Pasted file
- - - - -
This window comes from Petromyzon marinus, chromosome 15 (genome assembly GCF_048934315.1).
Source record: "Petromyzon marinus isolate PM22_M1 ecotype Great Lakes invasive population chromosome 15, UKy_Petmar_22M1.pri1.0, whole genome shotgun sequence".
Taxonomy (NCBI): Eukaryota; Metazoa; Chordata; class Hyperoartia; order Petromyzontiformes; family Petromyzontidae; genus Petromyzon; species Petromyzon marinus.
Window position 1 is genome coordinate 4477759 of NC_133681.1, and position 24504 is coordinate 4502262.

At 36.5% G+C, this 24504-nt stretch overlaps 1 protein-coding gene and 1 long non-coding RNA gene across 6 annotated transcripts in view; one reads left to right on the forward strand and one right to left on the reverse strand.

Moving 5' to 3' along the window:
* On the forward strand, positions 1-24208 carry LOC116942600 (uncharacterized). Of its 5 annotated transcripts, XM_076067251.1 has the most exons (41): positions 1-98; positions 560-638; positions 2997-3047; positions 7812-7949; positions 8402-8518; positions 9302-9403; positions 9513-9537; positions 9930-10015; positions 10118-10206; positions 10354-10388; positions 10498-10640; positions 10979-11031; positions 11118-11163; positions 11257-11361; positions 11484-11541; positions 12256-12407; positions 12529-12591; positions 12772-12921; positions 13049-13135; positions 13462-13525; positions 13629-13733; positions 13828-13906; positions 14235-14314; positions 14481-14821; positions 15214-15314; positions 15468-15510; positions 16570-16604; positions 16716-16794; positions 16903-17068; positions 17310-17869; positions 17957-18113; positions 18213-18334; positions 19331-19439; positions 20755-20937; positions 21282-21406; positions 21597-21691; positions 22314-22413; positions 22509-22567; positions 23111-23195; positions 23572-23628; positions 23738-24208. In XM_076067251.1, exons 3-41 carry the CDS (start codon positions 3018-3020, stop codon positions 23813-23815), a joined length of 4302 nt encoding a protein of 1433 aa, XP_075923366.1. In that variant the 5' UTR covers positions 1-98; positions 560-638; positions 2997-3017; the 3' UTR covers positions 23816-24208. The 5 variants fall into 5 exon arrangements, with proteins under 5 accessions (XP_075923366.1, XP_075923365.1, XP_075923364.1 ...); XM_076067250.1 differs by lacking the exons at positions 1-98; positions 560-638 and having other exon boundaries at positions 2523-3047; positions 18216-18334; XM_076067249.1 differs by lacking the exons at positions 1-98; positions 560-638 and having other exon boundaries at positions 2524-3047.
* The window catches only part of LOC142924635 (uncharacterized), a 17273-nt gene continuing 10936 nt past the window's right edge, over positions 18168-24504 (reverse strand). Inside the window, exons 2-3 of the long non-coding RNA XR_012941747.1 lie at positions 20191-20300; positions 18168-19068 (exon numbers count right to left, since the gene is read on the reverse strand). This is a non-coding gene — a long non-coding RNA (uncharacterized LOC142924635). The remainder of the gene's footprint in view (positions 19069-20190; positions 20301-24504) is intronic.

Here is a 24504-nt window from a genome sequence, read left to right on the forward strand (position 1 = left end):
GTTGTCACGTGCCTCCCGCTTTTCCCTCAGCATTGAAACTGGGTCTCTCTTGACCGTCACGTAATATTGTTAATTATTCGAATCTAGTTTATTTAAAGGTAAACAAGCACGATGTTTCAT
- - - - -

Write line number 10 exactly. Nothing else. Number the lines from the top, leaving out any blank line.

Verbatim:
GTTGTCACGTGCCTCCCGCTTTTCCCTCAGCATTGAAACTGGGTCTCTCTTGACCGTCACGTAATATTGTTAATTATTCGAATCTAGTTTATTTAAAGGTAAACAAGCACGATGTTTCAT